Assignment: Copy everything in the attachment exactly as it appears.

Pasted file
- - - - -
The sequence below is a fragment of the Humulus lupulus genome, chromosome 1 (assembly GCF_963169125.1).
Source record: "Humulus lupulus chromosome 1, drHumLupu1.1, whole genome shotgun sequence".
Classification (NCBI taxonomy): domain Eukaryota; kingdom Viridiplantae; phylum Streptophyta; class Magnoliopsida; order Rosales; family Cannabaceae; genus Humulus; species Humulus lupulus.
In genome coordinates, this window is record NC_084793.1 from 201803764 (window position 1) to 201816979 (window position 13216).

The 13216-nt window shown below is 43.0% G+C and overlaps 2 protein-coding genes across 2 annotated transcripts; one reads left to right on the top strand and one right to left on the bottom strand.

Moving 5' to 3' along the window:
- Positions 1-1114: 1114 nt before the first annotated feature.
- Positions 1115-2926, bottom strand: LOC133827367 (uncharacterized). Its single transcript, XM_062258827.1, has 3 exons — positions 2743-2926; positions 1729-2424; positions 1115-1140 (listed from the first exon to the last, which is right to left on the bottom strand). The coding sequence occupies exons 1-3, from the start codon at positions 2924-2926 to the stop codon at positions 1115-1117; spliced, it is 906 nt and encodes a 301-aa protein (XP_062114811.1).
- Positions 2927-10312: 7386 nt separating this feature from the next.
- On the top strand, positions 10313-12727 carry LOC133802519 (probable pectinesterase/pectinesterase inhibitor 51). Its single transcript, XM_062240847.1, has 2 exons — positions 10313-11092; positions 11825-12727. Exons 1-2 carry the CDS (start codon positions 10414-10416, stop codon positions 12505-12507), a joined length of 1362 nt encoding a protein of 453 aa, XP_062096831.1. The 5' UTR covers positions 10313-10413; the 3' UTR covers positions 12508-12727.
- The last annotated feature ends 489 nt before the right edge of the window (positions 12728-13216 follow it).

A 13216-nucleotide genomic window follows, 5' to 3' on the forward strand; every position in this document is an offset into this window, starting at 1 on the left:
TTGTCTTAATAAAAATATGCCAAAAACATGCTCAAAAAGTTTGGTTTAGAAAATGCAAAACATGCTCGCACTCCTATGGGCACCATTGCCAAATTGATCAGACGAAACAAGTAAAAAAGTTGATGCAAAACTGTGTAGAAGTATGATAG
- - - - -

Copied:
The sequence below is a fragment of the Humulus lupulus genome, chromosome 1 (assembly GCF_963169125.1).
Source record: "Humulus lupulus chromosome 1, drHumLupu1.1, whole genome shotgun sequence".
Classification (NCBI taxonomy): domain Eukaryota; kingdom Viridiplantae; phylum Streptophyta; class Magnoliopsida; order Rosales; family Cannabaceae; genus Humulus; species Humulus lupulus.
In genome coordinates, this window is record NC_084793.1 from 201803764 (window position 1) to 201816979 (window position 13216).

The 13216-nt window shown below is 43.0% G+C and overlaps 2 protein-coding genes across 2 annotated transcripts; one reads left to right on the top strand and one right to left on the bottom strand.

Moving 5' to 3' along the window:
- Positions 1-1114: 1114 nt before the first annotated feature.
- Positions 1115-2926, bottom strand: LOC133827367 (uncharacterized). Its single transcript, XM_062258827.1, has 3 exons — positions 2743-2926; positions 1729-2424; positions 1115-1140 (listed from the first exon to the last, which is right to left on the bottom strand). The coding sequence occupies exons 1-3, from the start codon at positions 2924-2926 to the stop codon at positions 1115-1117; spliced, it is 906 nt and encodes a 301-aa protein (XP_062114811.1).
- Positions 2927-10312: 7386 nt separating this feature from the next.
- On the top strand, positions 10313-12727 carry LOC133802519 (probable pectinesterase/pectinesterase inhibitor 51). Its single transcript, XM_062240847.1, has 2 exons — positions 10313-11092; positions 11825-12727. Exons 1-2 carry the CDS (start codon positions 10414-10416, stop codon positions 12505-12507), a joined length of 1362 nt encoding a protein of 453 aa, XP_062096831.1. The 5' UTR covers positions 10313-10413; the 3' UTR covers positions 12508-12727.
- The last annotated feature ends 489 nt before the right edge of the window (positions 12728-13216 follow it).

A 13216-nucleotide genomic window follows, 5' to 3' on the forward strand; every position in this document is an offset into this window, starting at 1 on the left:
TTGTCTTAATAAAAATATGCCAAAAACATGCTCAAAAAGTTTGGTTTAGAAAATGCAAAACATGCTCGCACTCCTATGGGCACCATTGCCAAATTGATCAGACGAAACAAGTAAAAAAGTTGATGCAAAACTGTGTAGAAGTATGATAG